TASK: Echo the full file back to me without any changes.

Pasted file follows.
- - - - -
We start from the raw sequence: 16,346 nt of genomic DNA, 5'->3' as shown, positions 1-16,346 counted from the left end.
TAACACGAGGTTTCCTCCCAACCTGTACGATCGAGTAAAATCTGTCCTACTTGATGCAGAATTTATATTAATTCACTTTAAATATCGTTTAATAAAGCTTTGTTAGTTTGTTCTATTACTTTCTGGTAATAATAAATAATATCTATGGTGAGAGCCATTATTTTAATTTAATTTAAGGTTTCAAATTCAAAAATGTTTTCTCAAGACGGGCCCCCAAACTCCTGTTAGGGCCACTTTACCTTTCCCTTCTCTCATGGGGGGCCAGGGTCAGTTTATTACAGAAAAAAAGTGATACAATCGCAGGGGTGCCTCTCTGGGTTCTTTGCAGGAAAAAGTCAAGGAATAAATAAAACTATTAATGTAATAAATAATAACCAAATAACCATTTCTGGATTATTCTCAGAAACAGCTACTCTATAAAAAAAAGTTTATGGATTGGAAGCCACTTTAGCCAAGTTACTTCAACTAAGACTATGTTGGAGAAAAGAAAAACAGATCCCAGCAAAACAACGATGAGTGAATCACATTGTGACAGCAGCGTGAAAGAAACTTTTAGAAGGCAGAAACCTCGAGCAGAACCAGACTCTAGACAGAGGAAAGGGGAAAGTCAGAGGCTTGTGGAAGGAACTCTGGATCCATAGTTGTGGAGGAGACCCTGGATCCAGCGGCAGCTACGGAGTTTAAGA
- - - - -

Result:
We start from the raw sequence: 16,346 nt of genomic DNA, 5'->3' as shown, positions 1-16,346 counted from the left end.
TAACACGAGGTTTCCTCCCAACCTGTACGATCGAGTAAAATCTGTCCTACTTGATGCAGAATTTATATTAATTCACTTTAAATATCGTTTAATAAAGCTTTGTTAGTTTGTTCTATTACTTTCTGGTAATAATAAATAATATCTATGGTGAGAGCCATTATTTTAATTTAATTTAAGGTTTCAAATTCAAAAATGTTTTCTCAAGACGGGCCCCCAAACTCCTGTTAGGGCCACTTTACCTTTCCCTTCTCTCATGGGGGGCCAGGGTCAGTTTATTACAGAAAAAAAGTGATACAATCGCAGGGGTGCCTCTCTGGGTTCTTTGCAGGAAAAAGTCAAGGAATAAATAAAACTATTAATGTAATAAATAATAACCAAATAACCATTTCTGGATTATTCTCAGAAACAGCTACTCTATAAAAAAAAGTTTATGGATTGGAAGCCACTTTAGCCAAGTTACTTCAACTAAGACTATGTTGGAGAAAAGAAAAACAGATCCCAGCAAAACAACGATGAGTGAATCACATTGTGACAGCAGCGTGAAAGAAACTTTTAGAAGGCAGAAACCTCGAGCAGAACCAGACTCTAGACAGAGGAAAGGGGAAAGTCAGAGGCTTGTGGAAGGAACTCTGGATCCATAGTTGTGGAGGAGACCCTGGATCCAGCGGCAGCTACGGAGTTTAAGA